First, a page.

Packaging Corp of America (PKG)
When most investors look for consumer stocks to buy, they tend to focus on the manufacturer and brand name and look past the organizations that make those products marketable.
Big mistake. That oversight steers investors right past Packaging Corp of America (NYSE:PKG), which makes the boxes and retail displays most shoppers don’t give a second thought about.
The big selling feature isn’t the current yield of 3.2%, however, and the fact that the payout hasn’t failed to grow at least a little every year going back to 2010. It’s the fact that newcomers can step into PKG stock so cheaply. Shares are only trading at 12.7 times their past and 12.3 times forward-looking earnings.
Tyson Foods (TSN)
Tyson Foods (NYSE:TSN) has been putting food on tables since 1931, and although it’s much more than just chicken now, its chicken roots are still highly evident.
The past year has been a tough one for shareholders, with fears stemming from a tariff war and rising freight costs pulling the stock well off its December 2017 high near $84. Although it has bounced back from December’s low, the current price near $73 is still well short of there.
A closer look at Tyson’s results, however, suggests the only thing to fear was the impact of the rhetoric. Sales were up the typical 3% last year, and although earnings slipped from 2017’s $6.16 per share to what will likely be $5.93 per share for 2018, analysts are looking for an earnings rebound to $6.20 per share in 2019. The pullback, in the meantime, has beefed up the yield to a respectable 2%.
Source: Shubert Ciencia Via Flickr
Hanesbrands (NYSE:HBI) shares have been a terrible performers since early 2015, peeling back from a peak of around $35 in the middle of that year to a low of less than $12 in December of last year. Nothing the company has done has quelled the stock’s bleeding.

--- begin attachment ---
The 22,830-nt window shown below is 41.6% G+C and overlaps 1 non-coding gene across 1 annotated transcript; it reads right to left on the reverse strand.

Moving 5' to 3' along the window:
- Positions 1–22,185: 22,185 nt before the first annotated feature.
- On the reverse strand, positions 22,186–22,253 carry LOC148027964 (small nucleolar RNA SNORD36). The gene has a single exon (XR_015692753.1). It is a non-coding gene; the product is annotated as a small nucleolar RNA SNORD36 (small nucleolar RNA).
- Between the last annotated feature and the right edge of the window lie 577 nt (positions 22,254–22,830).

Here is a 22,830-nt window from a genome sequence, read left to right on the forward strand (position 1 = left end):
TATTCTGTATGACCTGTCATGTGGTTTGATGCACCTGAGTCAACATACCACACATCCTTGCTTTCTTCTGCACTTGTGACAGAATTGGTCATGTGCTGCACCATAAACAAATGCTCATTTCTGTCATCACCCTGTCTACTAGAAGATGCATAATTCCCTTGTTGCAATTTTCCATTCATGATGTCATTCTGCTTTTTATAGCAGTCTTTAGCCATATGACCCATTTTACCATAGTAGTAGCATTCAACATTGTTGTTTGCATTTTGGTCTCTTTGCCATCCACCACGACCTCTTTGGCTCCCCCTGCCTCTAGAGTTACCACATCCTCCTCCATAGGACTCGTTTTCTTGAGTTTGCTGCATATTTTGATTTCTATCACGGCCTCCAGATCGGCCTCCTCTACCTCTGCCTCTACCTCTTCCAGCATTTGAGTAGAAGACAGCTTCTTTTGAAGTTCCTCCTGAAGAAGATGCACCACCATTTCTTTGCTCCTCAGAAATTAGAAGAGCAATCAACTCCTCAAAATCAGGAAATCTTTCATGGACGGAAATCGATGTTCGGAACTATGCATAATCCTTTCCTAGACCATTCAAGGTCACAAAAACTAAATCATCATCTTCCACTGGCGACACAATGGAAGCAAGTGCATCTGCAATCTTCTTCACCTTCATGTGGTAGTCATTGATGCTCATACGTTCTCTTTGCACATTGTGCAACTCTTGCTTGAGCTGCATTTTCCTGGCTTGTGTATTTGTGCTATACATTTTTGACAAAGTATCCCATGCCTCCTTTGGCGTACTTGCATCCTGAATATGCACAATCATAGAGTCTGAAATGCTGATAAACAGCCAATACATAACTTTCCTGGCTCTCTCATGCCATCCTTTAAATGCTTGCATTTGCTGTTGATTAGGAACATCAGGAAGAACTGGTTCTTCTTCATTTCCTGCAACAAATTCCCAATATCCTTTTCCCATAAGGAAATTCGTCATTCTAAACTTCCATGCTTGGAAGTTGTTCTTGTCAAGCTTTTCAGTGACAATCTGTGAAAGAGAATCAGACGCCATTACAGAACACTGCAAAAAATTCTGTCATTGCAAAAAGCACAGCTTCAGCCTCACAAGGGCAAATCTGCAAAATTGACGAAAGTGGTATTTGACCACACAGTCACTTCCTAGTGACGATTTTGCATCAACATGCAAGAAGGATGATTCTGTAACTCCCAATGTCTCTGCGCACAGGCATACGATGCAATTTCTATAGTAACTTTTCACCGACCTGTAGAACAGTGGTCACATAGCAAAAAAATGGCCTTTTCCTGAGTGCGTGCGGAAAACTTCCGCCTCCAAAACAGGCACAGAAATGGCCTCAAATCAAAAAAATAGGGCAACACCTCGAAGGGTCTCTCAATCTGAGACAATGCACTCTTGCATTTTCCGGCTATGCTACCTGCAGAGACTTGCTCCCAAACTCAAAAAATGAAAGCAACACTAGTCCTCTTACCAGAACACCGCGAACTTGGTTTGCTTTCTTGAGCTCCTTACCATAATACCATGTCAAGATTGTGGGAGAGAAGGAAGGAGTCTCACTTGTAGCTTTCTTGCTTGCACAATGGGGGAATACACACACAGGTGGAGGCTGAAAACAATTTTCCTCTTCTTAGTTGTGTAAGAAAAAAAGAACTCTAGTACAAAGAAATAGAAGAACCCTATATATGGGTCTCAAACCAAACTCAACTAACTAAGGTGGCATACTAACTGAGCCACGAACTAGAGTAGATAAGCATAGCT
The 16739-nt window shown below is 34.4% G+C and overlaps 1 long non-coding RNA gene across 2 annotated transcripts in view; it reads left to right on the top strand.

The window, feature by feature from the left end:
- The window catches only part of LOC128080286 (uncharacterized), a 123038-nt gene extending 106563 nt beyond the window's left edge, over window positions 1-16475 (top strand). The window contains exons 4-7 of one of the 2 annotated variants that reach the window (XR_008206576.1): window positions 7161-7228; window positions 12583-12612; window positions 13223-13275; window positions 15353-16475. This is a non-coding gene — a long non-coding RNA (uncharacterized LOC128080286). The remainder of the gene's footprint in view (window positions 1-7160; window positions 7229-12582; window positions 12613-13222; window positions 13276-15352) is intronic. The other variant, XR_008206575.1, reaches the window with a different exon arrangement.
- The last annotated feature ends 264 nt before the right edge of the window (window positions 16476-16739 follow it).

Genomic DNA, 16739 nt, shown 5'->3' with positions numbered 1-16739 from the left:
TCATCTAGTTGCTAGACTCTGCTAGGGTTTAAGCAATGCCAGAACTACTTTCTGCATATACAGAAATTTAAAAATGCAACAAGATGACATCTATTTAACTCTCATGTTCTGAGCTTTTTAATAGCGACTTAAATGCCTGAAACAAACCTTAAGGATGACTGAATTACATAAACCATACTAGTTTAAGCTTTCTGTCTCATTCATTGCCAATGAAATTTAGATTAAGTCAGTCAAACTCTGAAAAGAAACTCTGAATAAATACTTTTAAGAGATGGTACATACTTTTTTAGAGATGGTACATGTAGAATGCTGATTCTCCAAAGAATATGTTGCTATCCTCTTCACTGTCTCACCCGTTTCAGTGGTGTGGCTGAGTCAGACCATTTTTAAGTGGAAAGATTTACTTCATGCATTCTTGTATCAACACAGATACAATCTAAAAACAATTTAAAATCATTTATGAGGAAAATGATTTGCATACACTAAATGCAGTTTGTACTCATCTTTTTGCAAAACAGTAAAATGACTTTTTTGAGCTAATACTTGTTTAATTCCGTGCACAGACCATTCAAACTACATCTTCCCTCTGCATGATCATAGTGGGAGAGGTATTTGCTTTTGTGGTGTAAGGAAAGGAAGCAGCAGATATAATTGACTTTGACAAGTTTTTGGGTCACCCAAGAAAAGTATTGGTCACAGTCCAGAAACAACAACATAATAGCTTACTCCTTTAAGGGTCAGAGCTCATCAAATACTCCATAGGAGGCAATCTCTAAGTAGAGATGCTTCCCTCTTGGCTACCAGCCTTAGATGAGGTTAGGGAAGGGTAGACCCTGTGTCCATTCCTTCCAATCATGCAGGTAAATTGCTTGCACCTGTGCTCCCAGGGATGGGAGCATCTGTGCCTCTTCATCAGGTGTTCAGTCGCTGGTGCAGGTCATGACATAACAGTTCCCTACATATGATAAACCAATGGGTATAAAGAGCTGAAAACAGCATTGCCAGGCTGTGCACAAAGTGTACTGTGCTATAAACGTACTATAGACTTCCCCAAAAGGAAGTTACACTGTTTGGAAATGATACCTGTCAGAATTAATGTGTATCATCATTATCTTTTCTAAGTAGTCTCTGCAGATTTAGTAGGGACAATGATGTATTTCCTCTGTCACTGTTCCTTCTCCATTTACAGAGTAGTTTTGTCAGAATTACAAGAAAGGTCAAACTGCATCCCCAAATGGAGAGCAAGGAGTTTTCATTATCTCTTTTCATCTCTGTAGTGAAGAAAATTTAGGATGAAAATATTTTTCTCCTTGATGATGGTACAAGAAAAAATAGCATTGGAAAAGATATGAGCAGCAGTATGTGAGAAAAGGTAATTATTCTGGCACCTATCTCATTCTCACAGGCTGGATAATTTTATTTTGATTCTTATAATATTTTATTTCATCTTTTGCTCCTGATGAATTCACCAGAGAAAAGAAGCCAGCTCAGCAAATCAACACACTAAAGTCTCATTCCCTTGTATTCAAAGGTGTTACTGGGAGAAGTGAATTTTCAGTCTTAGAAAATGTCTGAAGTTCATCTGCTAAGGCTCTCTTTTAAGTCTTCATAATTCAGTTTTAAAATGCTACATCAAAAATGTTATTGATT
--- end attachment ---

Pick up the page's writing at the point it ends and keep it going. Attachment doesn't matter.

Don’t jump to the wrong conclusion though. Sales have grown rather steadily since 2014, as has operating income. It has not been red-hot growth, nor hyper-consistent but certainly better than the stock’s long-term trend suggests.
Regardless of the past, the present and future look healthy enough. HBI shares are only trading at 12.5 times this year’s projected profit, and the trailing yield is 3.2%. This well-recognized brand name has too much going for it to ignore at that kind of valuation.
Kimberly Clark (KMB)
Finally, Kimberly Clark (NYSE:KMB) is surrounded by more than a little bit of doubt. The company has seen a number of upgrades in the past few months, but as a group, analysts consider KMB a “hold” and the consensus target price near $110 is below the stock’s current value near $125.
Yet, to long-term income-minded investors, that earnings news will have little impact on how well KMB shares will serve them. The current yield of 3.3% is more than respectable, and sales of toilet paper, diapers and paper towels are consistent enough to maintain the company’s streak of 46 years’ worth of annual dividend increases.
As of this writing, James Brumley did not hold a position in any of the aforementioned securities. You can follow him on Twitter, at @jbrumley.